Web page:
tonebeeze wrote:
A certain right triangle has sides of length x, y, and z, where x < y < z. If the area of this triangular region is 1, which of the following indicates all of the possible values of y?
A. \(y > \sqrt {2}\)
B. \(\frac {\sqrt {3}} {2} < y < \sqrt {2}\)
C. \(\frac {\sqrt {2}} {3} < y < \frac {\sqrt {3}} {2}\)
D. \(\frac {\sqrt {3}} {4} < y < \frac {\sqrt {2}} {3}\)
E. \(y < \frac {\sqrt {3}}{4}\)
Concept:
For any two positive, real numbers, it will always be true that the Arithmetic Mean of those two numbers will be greater than or equal to the Geometric Mean of those two numbers.
the A.M. will equal the G.M. when the two positive values are the SAME. Since we are told that X < Y, it must be the case that the A.M. exceeds the G.M. for these two positive values
We are given that: x < y < z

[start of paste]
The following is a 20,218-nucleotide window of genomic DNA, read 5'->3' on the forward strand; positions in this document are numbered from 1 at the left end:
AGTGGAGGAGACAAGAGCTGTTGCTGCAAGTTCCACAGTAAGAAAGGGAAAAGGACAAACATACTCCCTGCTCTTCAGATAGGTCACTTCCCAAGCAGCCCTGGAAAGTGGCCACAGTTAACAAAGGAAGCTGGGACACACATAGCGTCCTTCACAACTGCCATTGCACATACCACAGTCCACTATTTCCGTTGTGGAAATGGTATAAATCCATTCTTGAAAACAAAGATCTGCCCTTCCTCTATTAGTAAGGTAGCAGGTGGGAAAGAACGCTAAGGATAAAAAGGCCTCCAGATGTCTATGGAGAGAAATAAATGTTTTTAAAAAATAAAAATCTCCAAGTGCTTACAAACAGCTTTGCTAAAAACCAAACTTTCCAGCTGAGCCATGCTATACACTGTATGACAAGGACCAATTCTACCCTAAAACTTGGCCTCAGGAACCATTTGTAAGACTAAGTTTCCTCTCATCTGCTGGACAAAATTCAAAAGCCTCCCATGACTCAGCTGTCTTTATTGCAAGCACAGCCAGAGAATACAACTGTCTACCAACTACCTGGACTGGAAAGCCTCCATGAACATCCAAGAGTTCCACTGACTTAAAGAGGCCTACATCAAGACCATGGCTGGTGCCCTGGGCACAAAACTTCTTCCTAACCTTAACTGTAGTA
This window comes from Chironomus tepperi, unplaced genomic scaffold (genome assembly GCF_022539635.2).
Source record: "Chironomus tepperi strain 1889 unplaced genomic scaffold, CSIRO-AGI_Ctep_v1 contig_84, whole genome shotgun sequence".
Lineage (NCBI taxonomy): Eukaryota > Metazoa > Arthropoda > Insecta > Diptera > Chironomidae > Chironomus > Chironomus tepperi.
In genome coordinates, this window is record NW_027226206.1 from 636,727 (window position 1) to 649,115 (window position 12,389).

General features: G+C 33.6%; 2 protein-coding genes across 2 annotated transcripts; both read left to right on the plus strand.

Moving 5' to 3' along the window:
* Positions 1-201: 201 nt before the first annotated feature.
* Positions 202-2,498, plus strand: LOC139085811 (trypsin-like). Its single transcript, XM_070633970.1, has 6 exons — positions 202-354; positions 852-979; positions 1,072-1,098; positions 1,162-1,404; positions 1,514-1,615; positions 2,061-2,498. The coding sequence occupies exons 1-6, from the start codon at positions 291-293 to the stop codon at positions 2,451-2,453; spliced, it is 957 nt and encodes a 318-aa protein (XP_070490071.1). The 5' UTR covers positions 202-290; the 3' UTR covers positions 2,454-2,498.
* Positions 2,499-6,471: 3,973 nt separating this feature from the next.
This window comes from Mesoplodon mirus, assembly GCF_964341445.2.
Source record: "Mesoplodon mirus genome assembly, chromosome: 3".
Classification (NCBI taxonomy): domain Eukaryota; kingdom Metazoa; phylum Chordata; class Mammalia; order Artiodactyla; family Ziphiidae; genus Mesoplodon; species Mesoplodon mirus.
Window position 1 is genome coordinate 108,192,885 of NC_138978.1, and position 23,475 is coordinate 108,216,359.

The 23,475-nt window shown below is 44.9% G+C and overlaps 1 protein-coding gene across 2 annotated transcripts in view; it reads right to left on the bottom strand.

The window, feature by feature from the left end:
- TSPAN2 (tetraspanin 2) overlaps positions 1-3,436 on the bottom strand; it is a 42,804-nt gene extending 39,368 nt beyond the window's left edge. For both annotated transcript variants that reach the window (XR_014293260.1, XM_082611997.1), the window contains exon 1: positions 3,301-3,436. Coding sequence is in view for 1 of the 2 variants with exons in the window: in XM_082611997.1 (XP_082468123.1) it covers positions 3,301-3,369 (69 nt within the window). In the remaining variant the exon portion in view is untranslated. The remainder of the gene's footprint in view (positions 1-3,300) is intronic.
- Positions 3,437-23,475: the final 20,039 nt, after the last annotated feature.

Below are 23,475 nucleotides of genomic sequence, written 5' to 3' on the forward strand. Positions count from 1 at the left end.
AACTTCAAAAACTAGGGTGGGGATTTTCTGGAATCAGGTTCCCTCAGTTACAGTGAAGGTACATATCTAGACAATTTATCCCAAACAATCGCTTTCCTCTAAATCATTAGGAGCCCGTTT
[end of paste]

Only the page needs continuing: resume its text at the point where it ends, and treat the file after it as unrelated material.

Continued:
A.M. of (x ; y) > G.M. of (x ; y)
and since the hypotenuse is the longest side for any right triangle, the Legs of the right triangle must be: x and y
The Area = (1/2) (x) (y) = 1
Or
xy = 2
A.M. > G.M.
(x + y) / 2 > sqrt(x * y)
x + y > 2 * sqrt(xy)
We know that xy = 2 from the given information about the area of the right triangle.
x + y > 2 * sqrt(2)
And we can use the area formula again to substitute for the variable — x
x*y = 2
So: x = (2/y)
(2/y) + y > 2 * sqrt(2)
(2 + y^2) / y > 2 * sqrt(2)
—can multiply both side by positive Y and we get the quadratic:
(y)^2 — 2 * sqrt(y) + 2 > 0
—-factoring the quadratic we get:
(y - sqrt(2))^2 > 0
or
y - sqrt(2) > 0
y > sqrt(2)
*A*
Posted from my mobile device